The Sacramento Food Bank said since the start of March, they have seen a 40% increase in their service numbers as prices continue to rise.
SACRAMENTO, Calif. — As inflation in California reaches the highest it has been in 41 years, food banks across the Greater Sacramento region are seeing a surge in community members seeking help.
The Sacramento Food Bank and Family Services, which is the largest nonprofit provider of basic human needs in the county, said they have seen a drastic increase in the number of people seeking their services.
Kevin Buffalino, the director of communications for the Sacramento Food Bank, said many of the people coming to them for assistance are seeking their services for the first time.
“Since the start of March when inflation began to rise, we have seen a 40% increase in our service numbers,” Buffalino told ABC10.
According to Buffalino, nearly one-third of a low-income household’s budget is spent on food. Many households are left searching for another source of food as inflation drives up the price of food, eating away at their overall budget.
“Inflation is causing many families to choose between rent, gas, and putting food on the table,” Buffalino said. “Our neighbors are hurting and turning into our organization for groceries during this difficult time.”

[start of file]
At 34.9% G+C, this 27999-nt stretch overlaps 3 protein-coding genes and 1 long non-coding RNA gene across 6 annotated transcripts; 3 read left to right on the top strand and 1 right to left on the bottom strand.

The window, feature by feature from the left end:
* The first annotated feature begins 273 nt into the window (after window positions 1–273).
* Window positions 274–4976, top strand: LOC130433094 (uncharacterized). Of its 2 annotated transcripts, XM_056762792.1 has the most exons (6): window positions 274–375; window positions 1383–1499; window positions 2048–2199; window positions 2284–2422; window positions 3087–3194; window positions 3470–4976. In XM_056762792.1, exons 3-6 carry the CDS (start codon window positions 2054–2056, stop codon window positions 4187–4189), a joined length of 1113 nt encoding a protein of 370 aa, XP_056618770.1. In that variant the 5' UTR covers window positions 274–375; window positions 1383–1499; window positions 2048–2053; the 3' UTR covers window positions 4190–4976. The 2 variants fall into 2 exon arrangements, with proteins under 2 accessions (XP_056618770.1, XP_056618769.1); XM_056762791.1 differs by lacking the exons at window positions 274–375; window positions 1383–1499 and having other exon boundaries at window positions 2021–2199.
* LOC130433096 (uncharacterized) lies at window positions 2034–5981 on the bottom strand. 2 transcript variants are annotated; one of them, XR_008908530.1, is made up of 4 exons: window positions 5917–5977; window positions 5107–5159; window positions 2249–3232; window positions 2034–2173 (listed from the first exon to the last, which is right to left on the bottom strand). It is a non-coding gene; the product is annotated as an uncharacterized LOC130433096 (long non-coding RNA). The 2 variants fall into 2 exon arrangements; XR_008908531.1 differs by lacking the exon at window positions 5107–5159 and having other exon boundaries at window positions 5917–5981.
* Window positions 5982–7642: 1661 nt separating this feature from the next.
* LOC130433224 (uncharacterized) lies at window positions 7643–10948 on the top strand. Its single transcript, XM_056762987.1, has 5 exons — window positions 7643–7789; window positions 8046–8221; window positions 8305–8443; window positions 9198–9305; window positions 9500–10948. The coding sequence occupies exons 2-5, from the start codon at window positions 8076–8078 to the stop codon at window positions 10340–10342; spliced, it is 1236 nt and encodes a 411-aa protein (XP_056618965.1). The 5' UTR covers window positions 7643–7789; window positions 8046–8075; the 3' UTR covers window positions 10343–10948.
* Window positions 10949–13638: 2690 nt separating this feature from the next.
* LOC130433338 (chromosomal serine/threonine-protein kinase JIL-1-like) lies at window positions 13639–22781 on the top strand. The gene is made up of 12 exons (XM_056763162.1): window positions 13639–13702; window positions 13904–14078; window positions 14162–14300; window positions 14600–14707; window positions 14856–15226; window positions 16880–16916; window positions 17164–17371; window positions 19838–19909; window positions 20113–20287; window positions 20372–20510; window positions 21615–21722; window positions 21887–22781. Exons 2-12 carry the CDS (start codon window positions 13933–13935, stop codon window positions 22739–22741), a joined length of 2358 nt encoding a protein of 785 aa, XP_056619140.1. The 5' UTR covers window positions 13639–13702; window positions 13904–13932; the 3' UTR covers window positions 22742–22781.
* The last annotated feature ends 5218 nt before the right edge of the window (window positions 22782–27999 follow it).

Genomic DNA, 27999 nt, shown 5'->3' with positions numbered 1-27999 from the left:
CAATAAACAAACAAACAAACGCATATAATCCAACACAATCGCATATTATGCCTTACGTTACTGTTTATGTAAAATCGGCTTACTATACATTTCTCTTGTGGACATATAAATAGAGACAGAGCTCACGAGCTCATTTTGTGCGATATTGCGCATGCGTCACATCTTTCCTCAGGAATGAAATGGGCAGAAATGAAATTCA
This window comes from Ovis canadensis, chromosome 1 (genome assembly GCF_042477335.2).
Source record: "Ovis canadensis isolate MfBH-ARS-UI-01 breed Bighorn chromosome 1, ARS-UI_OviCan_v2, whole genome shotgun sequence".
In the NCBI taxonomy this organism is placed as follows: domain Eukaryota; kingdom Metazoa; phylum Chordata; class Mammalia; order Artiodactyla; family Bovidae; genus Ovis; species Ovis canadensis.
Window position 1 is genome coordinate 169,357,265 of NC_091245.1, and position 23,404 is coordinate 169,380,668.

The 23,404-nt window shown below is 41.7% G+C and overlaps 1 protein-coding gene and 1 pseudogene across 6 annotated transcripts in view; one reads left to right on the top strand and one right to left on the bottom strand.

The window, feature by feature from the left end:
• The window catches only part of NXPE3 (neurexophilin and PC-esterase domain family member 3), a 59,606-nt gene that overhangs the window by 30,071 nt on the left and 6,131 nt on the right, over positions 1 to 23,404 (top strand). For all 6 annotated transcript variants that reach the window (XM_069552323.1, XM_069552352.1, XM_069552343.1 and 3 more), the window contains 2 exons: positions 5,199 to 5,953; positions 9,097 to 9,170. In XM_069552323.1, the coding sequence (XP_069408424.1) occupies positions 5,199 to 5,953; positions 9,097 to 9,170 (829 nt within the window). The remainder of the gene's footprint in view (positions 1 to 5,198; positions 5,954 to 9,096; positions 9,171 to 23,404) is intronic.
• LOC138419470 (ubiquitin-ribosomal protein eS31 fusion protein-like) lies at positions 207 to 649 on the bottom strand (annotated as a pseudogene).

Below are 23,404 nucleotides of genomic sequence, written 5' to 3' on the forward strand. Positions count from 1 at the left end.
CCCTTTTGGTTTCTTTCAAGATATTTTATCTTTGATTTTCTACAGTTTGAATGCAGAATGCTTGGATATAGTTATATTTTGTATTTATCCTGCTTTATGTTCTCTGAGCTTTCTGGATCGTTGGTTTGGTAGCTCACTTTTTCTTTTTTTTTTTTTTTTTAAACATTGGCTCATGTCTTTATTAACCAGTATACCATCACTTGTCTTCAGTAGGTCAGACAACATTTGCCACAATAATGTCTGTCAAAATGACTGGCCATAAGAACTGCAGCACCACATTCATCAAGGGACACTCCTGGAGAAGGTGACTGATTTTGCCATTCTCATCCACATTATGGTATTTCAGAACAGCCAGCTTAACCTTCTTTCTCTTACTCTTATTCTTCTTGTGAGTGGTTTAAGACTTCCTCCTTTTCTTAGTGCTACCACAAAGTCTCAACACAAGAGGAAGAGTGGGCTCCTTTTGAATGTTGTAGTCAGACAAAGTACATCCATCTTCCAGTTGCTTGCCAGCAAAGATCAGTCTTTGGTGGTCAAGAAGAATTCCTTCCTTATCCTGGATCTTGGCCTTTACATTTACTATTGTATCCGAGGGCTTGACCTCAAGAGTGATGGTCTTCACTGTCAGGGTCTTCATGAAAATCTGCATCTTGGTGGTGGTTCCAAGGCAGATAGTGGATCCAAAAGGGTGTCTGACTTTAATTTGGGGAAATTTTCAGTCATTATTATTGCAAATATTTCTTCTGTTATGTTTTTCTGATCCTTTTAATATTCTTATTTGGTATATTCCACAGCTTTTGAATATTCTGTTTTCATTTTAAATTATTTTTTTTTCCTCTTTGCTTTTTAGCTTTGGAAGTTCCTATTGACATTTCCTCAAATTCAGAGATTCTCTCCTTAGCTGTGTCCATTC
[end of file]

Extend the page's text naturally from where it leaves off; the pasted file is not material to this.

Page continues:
These high prices are also causing the Sacramento Food Bank to face challenges in meeting the demand of food-insecure families across the county.
“Although we receive a lot of donations for various sources, in times of high demand we have to go out and purchase food to meet this demand,” Buffalino said.
According to Buffalino, a dozen eggs they were buying for a wholesale price of around 90 cents in December, they are now buying for around $2.25.
Additionally, Buffalino said the price of gas is impacting their services as they have a fleet of 10 trucks consistently making deliveries to food pantries and partner agencies across the region.
“These increased prices have caused our operation expenses needed to continue providing the community with food to skyrocket,” Bufallino said. “During these difficult times of high inflation, we are having a little bit more difficulty meeting the demand of these food-insecure families.”
According to Buffalino, in order to continue serving the community, they need financial donations from the community.
“For every $1 donated, we can turn that into five meals to help those in need,” Buffalino said.
The Sacramento Food Bank and Family Services encourage community members interested in making a donation and helping them meet this demand to do so on their website.
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